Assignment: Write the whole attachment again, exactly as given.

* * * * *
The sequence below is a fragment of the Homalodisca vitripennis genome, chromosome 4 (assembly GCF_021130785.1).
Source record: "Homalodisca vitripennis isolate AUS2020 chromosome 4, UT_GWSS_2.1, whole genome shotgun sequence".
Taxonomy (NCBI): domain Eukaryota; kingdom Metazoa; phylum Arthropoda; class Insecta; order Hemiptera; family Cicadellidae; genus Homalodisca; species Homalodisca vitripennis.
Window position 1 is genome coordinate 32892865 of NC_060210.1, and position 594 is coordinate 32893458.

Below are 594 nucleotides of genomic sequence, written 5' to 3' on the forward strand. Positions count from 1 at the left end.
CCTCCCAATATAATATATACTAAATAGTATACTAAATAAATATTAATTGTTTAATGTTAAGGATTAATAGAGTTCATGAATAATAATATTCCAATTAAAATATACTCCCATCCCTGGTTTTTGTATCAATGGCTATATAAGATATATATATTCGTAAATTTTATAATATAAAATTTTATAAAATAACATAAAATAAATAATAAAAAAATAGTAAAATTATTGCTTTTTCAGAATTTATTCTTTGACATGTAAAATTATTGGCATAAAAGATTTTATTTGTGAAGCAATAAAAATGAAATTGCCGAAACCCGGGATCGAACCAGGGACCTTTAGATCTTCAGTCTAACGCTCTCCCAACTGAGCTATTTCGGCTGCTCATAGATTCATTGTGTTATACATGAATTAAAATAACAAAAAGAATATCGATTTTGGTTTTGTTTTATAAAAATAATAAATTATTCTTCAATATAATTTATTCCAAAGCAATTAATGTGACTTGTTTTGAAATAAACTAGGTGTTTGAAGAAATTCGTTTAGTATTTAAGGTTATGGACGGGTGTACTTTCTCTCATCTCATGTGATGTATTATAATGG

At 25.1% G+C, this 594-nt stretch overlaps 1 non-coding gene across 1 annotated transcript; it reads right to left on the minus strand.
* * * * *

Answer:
The sequence below is a fragment of the Homalodisca vitripennis genome, chromosome 4 (assembly GCF_021130785.1).
Source record: "Homalodisca vitripennis isolate AUS2020 chromosome 4, UT_GWSS_2.1, whole genome shotgun sequence".
Taxonomy (NCBI): domain Eukaryota; kingdom Metazoa; phylum Arthropoda; class Insecta; order Hemiptera; family Cicadellidae; genus Homalodisca; species Homalodisca vitripennis.
Window position 1 is genome coordinate 32892865 of NC_060210.1, and position 594 is coordinate 32893458.

Below are 594 nucleotides of genomic sequence, written 5' to 3' on the forward strand. Positions count from 1 at the left end.
CCTCCCAATATAATATATACTAAATAGTATACTAAATAAATATTAATTGTTTAATGTTAAGGATTAATAGAGTTCATGAATAATAATATTCCAATTAAAATATACTCCCATCCCTGGTTTTTGTATCAATGGCTATATAAGATATATATATTCGTAAATTTTATAATATAAAATTTTATAAAATAACATAAAATAAATAATAAAAAAATAGTAAAATTATTGCTTTTTCAGAATTTATTCTTTGACATGTAAAATTATTGGCATAAAAGATTTTATTTGTGAAGCAATAAAAATGAAATTGCCGAAACCCGGGATCGAACCAGGGACCTTTAGATCTTCAGTCTAACGCTCTCCCAACTGAGCTATTTCGGCTGCTCATAGATTCATTGTGTTATACATGAATTAAAATAACAAAAAGAATATCGATTTTGGTTTTGTTTTATAAAAATAATAAATTATTCTTCAATATAATTTATTCCAAAGCAATTAATGTGACTTGTTTTGAAATAAACTAGGTGTTTGAAGAAATTCGTTTAGTATTTAAGGTTATGGACGGGTGTACTTTCTCTCATCTCATGTGATGTATTATAATGG

At 25.1% G+C, this 594-nt stretch overlaps 1 non-coding gene across 1 annotated transcript; it reads right to left on the minus strand.